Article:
What is Wingsuiting?

Skydive LangarExperienced Skydivers, Freefly and Artistics


Wingsuiting is something a lot of our students ask us about. Sometimes referred to as ‘squirrel suits’, wingsuits are jumpsuits that allow skydivers to fly for longer in the sky using their ‘wings’.

Skydive Langar is home of the British Wingsuiting National Championships for 2022, taking place this weekend. The purpose of this post is to give you an introduction to the discipline and tell you more about how the competition will work, so you can follow the fun and perhaps even give it a go yourself!

Wingsuiters, image from British Skydiving

How does a wingsuit work?

Wingsuits work by strategically increasing drag and therefore reducing fall rate and enabling more forward travel. The positioning and the size of the wings will differ depending on the experience and ambitions of the wingsuit pilot, with smaller wings typically being used by novices and larger or more complex wings by those with more experience.

Who can jump in a wingsuit?

In order to try wingsuiting yourself, you need to have:

  • British Skydiving ‘C’ licence
  • 500 jumps or 200 within the last 18 months

Once you have met these criteria, it’s important to get a full safety briefing and coaching from a qualified wingsuiting coach, of which we have a few here at Langar.

Wingsuiting coaches tend to be available less frequently than other discipline coaches so if you do intend to come down to learn, it’s worth getting in touch with us in advance and we can try to find a coach for you, or point you in the right direction – email laura.hampton@skydivelangar.co.uk in the first instance.

Wingsuit rodeo, by Martin Skrbel

What do I need to start wingsuiting?

Once you have met the criteria listed above, the first thing you’ll need is a good wingsuiting coach. The coach will be able to advise you on which wingsuit to wear, and in some cases, will have wingsuits available for you to borrow.

It’s worth keeping an eye out for wingsuiting roadshows run by British Skydiving, as these can offer good opportunities to get lots of coaches and students together in one place.

As well as an appropriate and well fitted wingsuit, you’ll also need a rig which is adapted for wingsuiting. Specifically, wingsuiting rigs need to have:

  • Throwaway pilot chute mounted in a BOC
  • An appropriate canopy – a larger, more docile canopy is recommended
  • Visual wrist or hand mounted altimeter
  • A slightly larger pilot chute can be an advantage, as can a longer bridle line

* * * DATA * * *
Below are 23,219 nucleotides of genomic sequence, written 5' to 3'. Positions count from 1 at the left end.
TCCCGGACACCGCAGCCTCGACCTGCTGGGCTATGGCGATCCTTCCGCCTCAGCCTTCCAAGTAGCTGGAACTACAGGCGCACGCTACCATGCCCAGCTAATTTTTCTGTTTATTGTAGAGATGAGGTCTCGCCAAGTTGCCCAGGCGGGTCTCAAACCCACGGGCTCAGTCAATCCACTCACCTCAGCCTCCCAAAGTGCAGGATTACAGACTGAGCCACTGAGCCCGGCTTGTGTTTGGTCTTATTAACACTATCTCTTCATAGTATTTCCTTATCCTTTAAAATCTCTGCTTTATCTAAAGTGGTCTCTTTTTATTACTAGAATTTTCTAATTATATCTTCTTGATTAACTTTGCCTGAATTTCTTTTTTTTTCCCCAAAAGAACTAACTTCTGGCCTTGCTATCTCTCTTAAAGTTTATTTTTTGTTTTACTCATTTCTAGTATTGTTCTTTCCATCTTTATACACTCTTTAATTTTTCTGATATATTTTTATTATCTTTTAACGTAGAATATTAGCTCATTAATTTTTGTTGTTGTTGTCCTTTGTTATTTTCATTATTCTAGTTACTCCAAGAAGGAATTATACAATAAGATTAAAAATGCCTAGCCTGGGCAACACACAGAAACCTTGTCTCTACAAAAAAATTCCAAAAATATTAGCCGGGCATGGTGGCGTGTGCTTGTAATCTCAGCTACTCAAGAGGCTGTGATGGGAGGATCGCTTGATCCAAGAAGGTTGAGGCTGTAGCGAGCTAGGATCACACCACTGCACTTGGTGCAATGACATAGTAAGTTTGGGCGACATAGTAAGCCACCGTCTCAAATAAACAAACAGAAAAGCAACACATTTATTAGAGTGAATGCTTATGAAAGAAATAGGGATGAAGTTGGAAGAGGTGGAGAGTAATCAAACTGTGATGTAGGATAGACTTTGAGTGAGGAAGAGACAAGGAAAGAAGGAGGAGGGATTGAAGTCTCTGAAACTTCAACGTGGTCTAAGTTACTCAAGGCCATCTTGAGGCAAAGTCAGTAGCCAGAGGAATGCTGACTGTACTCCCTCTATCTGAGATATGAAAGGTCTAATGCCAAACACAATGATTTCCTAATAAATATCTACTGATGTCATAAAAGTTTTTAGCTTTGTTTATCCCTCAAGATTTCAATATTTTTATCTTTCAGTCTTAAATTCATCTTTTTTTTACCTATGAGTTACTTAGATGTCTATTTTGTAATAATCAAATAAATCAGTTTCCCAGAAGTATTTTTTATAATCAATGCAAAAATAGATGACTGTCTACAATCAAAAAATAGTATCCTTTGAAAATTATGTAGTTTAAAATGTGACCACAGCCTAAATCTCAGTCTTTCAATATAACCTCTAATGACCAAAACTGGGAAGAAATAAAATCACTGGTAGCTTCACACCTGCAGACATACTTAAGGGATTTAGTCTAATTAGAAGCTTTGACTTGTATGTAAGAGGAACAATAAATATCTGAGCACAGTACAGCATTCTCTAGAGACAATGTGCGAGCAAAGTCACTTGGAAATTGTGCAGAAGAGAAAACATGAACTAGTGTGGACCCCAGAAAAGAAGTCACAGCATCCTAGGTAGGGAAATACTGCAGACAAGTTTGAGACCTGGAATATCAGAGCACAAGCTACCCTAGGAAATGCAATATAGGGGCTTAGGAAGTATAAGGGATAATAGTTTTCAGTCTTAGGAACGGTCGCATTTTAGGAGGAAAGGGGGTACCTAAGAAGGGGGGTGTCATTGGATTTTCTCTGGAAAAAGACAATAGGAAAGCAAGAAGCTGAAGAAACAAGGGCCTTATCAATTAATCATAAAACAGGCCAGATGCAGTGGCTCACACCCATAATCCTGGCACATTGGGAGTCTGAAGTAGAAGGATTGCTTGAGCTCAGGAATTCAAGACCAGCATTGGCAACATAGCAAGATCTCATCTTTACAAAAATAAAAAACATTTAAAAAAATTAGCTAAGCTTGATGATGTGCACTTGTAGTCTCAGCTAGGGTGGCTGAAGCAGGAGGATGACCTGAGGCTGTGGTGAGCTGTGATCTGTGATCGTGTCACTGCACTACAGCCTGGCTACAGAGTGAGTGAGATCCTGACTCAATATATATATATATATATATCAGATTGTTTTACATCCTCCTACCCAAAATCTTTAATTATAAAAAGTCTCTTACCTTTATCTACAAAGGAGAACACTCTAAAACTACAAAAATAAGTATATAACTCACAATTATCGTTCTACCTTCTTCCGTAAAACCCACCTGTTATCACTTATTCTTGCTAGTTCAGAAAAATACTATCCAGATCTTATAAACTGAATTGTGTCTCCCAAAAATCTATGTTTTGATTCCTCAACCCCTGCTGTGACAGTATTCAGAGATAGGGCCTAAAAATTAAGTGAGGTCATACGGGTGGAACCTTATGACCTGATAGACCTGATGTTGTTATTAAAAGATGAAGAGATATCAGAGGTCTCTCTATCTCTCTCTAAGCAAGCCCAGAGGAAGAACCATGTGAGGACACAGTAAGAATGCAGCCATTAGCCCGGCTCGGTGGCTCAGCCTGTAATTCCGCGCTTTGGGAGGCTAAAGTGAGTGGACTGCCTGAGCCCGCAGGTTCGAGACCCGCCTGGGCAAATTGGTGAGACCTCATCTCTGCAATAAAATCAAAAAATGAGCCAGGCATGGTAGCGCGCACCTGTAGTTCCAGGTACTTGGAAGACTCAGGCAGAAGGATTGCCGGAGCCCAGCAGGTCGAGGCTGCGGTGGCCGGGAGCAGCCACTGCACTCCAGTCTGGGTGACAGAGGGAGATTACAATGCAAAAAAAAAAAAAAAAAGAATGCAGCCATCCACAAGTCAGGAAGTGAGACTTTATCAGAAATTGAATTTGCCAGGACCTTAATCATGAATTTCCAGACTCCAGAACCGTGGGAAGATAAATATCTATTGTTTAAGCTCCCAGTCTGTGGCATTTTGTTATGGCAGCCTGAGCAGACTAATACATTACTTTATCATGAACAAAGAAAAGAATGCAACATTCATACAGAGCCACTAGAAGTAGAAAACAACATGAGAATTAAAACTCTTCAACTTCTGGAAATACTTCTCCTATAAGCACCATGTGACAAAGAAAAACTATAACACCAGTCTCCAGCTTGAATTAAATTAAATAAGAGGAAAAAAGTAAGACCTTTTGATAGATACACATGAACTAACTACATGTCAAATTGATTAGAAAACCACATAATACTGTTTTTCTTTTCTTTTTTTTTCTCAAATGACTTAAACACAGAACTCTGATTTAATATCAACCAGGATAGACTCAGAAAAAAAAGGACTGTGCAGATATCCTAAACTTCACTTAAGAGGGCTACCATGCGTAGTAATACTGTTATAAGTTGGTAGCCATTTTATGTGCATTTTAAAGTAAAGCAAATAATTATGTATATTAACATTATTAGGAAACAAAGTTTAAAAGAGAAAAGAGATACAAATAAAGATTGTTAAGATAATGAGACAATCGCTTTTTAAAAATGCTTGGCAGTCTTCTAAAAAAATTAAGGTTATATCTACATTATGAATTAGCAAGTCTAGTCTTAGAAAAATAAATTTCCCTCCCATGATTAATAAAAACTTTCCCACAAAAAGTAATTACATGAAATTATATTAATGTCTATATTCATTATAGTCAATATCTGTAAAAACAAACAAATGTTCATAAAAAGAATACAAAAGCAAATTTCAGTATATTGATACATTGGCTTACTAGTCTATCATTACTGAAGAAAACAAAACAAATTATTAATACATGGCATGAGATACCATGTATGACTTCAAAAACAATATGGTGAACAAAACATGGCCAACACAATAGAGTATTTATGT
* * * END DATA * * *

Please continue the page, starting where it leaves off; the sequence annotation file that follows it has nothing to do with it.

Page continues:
This information is contained in the British Skydiving Wingsuiting Manual, and also includes advice on AADs and potential considerations for their use as a wingsuiter.

Speak to a coach who will advise you on equipment and may have something you can borrow if you don’t have what’s needed.

Competing in wingsuiting

Wingsuiting competitions are a great way to build your skills and learn from other people, testing your own flying against theirs and spotting areas for improvement and growth. Plus, of course, competitions are fun!

There are various ways you can compete in wingsuiting, including:


This is where wingsuiters are judged in three areas:

  • Distance
  • Speed
  • Time

These elements are measured using an on board GPS device (like a Fly Sight) within a competition window of 10,000 to 7,000 feet.

For the time element, the judgement is based on who can stay in the competition zone for longest – so who can maintain as much altitude as possible while flying.

For the speed element, the person who flies the furthest in the competion window wins, based on the fact that their average speed across the ground is fastest.

The distance element judges how far the wingsuiter travels across the ground during the competition window.


Acrobatics is an artistic competition. This means judgement is based on difficulty and execution of moves, making it more similar to freeflying in skydiving, or board diving into a pool.

In the advanced category, teams are asked to person three compulsory rounds, comprising moves that are drawn and dictated to them, and two free rounds, these being routines they put together to show off their skills.

There are other ways to compete but these are the categories available at this weekend’s British Wingsuiting Nationals.

Wingsuiting over Langar, source Wikipedia

Has this post inspired you? Follow the results of this weekend’s competition via our Facebook page and look out for more wingsuiting events coming soon.